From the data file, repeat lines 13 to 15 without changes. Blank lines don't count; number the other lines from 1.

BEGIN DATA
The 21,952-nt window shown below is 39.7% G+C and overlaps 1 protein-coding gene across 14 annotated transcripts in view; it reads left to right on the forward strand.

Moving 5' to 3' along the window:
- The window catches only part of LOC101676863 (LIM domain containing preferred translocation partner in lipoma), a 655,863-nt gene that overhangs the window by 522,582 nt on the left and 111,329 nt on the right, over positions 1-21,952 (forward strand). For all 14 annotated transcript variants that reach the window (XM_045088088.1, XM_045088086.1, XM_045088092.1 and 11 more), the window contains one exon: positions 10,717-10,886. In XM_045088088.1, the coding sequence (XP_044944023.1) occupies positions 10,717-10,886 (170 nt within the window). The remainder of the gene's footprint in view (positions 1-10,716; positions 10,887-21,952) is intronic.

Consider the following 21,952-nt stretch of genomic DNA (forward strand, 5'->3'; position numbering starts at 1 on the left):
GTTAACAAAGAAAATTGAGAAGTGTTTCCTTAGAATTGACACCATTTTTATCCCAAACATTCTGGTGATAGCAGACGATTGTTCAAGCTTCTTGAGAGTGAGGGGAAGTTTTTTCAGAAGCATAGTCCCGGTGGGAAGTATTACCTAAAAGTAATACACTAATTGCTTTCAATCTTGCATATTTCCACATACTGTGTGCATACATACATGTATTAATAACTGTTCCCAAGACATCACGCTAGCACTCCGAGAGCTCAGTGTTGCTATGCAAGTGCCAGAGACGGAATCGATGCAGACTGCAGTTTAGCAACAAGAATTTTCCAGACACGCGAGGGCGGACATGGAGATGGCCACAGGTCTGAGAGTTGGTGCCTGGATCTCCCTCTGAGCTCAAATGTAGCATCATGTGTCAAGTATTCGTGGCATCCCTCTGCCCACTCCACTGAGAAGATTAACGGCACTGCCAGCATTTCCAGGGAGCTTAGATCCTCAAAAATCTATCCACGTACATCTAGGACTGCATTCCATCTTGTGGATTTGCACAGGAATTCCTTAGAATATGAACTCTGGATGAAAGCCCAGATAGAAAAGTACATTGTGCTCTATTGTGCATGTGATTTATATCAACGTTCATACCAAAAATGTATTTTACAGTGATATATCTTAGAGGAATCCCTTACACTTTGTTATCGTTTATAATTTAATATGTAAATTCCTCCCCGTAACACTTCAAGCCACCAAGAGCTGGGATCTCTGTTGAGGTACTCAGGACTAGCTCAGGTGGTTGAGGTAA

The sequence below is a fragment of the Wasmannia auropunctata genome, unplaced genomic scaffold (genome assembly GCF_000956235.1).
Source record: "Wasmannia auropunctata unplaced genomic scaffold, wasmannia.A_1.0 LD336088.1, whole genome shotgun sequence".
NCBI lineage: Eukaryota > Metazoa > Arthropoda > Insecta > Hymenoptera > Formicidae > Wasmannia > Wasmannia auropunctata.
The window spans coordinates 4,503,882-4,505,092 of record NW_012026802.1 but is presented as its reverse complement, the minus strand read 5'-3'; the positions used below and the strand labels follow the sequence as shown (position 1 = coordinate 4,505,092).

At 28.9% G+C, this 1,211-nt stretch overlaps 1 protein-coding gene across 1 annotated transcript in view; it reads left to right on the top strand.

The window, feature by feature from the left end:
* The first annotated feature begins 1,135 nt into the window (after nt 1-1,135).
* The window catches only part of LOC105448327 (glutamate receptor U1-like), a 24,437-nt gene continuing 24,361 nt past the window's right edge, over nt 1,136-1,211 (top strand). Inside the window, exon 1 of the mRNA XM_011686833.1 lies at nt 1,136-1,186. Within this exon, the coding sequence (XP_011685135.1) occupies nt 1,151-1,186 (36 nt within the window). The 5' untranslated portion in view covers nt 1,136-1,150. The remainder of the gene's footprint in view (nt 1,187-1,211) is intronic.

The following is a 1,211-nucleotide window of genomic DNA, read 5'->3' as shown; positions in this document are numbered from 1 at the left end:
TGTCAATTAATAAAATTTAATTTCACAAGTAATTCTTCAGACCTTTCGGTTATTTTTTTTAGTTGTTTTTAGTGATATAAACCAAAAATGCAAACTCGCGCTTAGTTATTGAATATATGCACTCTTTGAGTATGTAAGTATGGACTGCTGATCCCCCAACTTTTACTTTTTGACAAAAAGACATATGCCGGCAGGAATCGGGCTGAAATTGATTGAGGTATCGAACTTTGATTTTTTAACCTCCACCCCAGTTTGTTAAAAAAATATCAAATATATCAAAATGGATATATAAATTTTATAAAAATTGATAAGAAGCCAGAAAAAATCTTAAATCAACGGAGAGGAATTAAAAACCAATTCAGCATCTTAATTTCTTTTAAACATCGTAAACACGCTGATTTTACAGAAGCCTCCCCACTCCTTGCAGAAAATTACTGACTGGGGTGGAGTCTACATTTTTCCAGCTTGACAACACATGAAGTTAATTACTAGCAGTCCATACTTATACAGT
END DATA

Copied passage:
* The window catches only part of LOC105448327 (glutamate receptor U1-like), a 24,437-nt gene continuing 24,361 nt past the window's right edge, over nt 1,136-1,211 (top strand). Inside the window, exon 1 of the mRNA XM_011686833.1 lies at nt 1,136-1,186. Within this exon, the coding sequence (XP_011685135.1) occupies nt 1,151-1,186 (36 nt within the window). The 5' untranslated portion in view covers nt 1,136-1,150. The remainder of the gene's footprint in view (nt 1,187-1,211) is intronic.

The following is a 1,211-nucleotide window of genomic DNA, read 5'->3' as shown; positions in this document are numbered from 1 at the left end:
TGTCAATTAATAAAATTTAATTTCACAAGTAATTCTTCAGACCTTTCGGTTATTTTTTTTAGTTGTTTTTAGTGATATAAACCAAAAATGCAAACTCGCGCTTAGTTATTGAATATATGCACTCTTTGAGTATGTAAGTATGGACTGCTGATCCCCCAACTTTTACTTTTTGACAAAAAGACATATGCCGGCAGGAATCGGGCTGAAATTGATTGAGGTATCGAACTTTGATTTTTTAACCTCCACCCCAGTTTGTTAAAAAAATATCAAATATATCAAAATGGATATATAAATTTTATAAAAATTGATAAGAAGCCAGAAAAAATCTTAAATCAACGGAGAGGAATTAAAAACCAATTCAGCATCTTAATTTCTTTTAAACATCGTAAACACGCTGATTTTACAGAAGCCTCCCCACTCCTTGCAGAAAATTACTGACTGGGGTGGAGTCTACATTTTTCCAGCTTGACAACACATGAAGTTAATTACTAGCAGTCCATACTTATACAGT